Google Android - IMemory Native Interface is Insecure for IPC Use








Android: IMemory Native Interface is insecure for IPC use
Platform: Tested on Android 6.0.1 January patches
Class: Elevation of Privilege

The IMemory interface in frameworks/native/libs/binder/IMemory.cpp, used primarily by the media services can be tricked to return arbitrary memory locations leading to information disclosure or memory corruption.

The IMemory interface allows the passing of shared memory across the Binder IPC channel on Android. The interface supports a single remote call, GET_MEMORY which requests a separate IMemoryHeap interface along with an offset value and size for the shared memory buffer. The IMemoryHeap interface in turn supports a HEAP_ID call which marshals across a FileDescriptor, size, flags and an offset. This is passed to mmap to map the shared memory into the current process.

The underlying vulnerability is the sizes in IMemory and IMemoryHeap are not checked relative to one another, and nor is the offset in IMemory checked against the size of IMemoryHeap. This allows a local process to craft fake IMemory and IMemoryHeap objects such that they lie about their values and either cause information disclosure or memory corruption.

To understand this let’s look at how the pointer to the shared buffer is extracted from IMemory::pointer:

void* IMemory::pointer() const {
    ssize_t offset;
    sp<IMemoryHeap> heap = getMemory(&offset);
    void* const base = heap!=0 ? heap->base() : MAP_FAILED;
    if (base == MAP_FAILED)
        return 0;
    return static_cast<char*>(base) + offset; <- No check on IMemoryHeap size

Maybe we check sizes in getMemory() ?

sp<IMemoryHeap> BpMemory::getMemory(ssize_t* offset, size_t* size) const
    if (mHeap == 0) {
        Parcel data, reply;
        if (remote()->transact(GET_MEMORY, data, &reply) == NO_ERROR) {
            sp<IBinder> heap = reply.readStrongBinder();
            ssize_t o = reply.readInt32();
            size_t s = reply.readInt32(); <- No check.
            if (heap != 0) {
                mHeap = interface_cast<IMemoryHeap>(heap);
                if (mHeap != 0) {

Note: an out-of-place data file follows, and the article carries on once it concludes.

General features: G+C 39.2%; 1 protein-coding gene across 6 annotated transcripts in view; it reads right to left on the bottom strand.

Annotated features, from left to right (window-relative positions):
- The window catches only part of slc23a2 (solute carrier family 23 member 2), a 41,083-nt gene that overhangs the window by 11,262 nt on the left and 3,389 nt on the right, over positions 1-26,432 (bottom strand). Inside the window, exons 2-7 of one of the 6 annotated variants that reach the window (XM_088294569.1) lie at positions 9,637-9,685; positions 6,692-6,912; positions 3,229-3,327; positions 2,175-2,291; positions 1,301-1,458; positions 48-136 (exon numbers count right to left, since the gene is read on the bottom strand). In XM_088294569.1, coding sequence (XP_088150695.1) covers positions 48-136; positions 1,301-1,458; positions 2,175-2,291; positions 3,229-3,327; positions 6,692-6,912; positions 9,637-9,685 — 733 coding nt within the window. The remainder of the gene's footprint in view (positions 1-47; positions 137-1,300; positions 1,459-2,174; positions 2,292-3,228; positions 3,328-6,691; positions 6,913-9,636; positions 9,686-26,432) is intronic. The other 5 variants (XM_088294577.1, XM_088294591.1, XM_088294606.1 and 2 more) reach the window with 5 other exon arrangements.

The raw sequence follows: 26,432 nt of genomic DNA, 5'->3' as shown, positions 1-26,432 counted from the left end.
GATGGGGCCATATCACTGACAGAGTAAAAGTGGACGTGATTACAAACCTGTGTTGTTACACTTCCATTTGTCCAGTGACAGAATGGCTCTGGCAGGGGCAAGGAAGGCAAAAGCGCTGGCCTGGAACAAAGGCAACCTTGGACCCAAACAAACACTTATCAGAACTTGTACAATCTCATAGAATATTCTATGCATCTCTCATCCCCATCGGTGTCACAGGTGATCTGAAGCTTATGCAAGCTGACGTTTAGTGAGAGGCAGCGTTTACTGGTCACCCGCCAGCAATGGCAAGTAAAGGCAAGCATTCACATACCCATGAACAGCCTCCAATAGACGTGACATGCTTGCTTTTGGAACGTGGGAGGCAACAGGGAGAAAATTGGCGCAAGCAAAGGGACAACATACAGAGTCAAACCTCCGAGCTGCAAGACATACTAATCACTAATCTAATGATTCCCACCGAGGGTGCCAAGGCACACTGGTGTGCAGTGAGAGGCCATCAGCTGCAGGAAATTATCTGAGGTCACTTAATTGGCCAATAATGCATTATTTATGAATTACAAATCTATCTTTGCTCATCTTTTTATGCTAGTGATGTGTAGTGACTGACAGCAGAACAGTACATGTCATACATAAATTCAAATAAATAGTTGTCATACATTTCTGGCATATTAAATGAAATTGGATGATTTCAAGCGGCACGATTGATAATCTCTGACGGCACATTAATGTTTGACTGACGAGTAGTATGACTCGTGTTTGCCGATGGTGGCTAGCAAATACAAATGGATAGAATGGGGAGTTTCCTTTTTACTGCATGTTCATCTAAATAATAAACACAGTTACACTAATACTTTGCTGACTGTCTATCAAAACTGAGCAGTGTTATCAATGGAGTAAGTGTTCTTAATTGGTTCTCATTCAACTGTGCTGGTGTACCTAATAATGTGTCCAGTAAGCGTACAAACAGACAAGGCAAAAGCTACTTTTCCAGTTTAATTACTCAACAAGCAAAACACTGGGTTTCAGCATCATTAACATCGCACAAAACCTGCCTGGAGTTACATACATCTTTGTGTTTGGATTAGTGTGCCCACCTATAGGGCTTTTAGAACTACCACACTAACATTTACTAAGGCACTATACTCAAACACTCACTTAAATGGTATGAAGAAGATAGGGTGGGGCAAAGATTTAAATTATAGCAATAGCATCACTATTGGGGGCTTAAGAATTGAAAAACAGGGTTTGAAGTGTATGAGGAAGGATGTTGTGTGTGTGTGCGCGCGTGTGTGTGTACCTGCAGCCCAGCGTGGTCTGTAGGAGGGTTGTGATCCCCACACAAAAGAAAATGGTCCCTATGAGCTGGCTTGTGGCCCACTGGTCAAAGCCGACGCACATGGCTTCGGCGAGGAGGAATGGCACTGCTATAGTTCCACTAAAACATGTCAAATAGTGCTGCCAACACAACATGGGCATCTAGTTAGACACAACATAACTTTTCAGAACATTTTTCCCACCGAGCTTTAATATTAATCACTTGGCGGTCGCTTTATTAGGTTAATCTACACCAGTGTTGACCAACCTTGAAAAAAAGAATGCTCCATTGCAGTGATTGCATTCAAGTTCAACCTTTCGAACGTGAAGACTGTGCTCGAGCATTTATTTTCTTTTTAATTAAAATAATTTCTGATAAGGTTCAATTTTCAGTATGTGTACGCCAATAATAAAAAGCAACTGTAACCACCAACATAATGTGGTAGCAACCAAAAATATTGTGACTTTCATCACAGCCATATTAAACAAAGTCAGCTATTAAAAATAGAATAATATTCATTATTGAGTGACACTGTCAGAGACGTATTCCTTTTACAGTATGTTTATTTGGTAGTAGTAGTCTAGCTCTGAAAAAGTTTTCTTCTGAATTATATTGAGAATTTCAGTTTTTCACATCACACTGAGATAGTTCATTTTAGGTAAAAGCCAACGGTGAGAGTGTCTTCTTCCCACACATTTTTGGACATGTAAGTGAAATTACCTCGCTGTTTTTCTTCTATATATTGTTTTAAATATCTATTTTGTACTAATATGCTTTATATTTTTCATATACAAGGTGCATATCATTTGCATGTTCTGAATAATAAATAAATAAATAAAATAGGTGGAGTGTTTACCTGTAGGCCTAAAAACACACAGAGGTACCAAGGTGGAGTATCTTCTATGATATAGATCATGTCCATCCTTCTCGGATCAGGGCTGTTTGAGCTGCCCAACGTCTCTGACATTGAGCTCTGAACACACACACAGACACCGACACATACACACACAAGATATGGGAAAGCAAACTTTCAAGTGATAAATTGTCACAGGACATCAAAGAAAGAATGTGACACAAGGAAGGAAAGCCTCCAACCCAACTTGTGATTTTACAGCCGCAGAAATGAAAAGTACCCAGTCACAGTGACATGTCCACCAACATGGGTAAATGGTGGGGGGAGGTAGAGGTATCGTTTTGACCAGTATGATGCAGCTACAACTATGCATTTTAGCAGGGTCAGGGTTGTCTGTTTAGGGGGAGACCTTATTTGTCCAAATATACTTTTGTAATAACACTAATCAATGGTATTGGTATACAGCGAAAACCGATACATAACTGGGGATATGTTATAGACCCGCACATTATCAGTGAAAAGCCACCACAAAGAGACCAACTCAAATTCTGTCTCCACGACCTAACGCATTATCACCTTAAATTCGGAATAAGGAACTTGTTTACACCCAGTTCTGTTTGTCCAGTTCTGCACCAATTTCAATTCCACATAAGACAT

mOffset = o;
                    mSize = s;
    if (offset) *offset = mOffset;
    if (size) *size = mSize;
    return mHeap;

Nope, as we can see, no check is made of IMemoryHeap’s size, so you could specify a mapped file smaller than offset and create a pointer out of bounds. Of course if IMemoryHeap is invalid then the mmap process will return MAP_FAILED which will end up as NULL after the call to pointer(). 

So how can this be abused? Any IPC service which calls pointer() can be tricked into accessing an arbitrary location, either a relative offset to the file mapped or NULL. For example look at ICrypto::onTransact with the DECRYPT operation. It checks that the offset is within the total size (this has been exploited before) with:

} else if (totalSize > sharedBuffer->size()) {
  result = -EINVAL;
} else if ((size_t)offset > sharedBuffer->size() - totalSize) {
  result = -EINVAL;

The size is the value returned through IMemory, and not the actual mapped size from IMemoryHeap so in this case offset can be arbitrary. With the right plugin (such as the clearkey plugin) we can get this to read arbitrary memory. Even more so as there’s no NULL checking in pointer() we can cause IMemoryHeap to fail which causes pointer() to return NULL. Setting size to 0xFFFFFFFF means we can read any memory location from 0 to 0xFFFFFFFF. 

This can be turned into an arbitrary write as long as you can pass an arbitrary IMemory to another service. For example the BnCameraRecordingProxy::onTransact in frameworks/av/camera/ICameraRecordingProxy.cpp does the following for onReleaseRecordingFrame

            CHECK_INTERFACE(ICameraRecordingProxy, data, reply);
            sp<IMemory> mem = interface_cast<IMemory>(data.readStrongBinder());

            if (CameraUtils::isNativeHandleMetadata(mem)) {
                VideoNativeHandleMetadata *metadata =
                metadata->pHandle = data.readNativeHandle();

                // releaseRecordingFrame will be responsble to close the native handle.

            return NO_ERROR;
        } break;

As you can coerce the pointer value, as long as the first 4 bytes make the integer 3 the next 4 bytes will be overwritten by the native handle value which can be controlled. 

Proof of Concept:
I’ve provided a PoC which exploits the issue in ICrypto::decrypt. I will just SIG_SEGV on reading an arbitrary location (in this case 1GiB relative to the mapped memory). If it succeeds then that’s good as well as it shouldn't succeed. You should be able to create default Android Studio project and replace the MainActivity with the provided Java file. When run it should cause media server to crash.

Proof of Concept: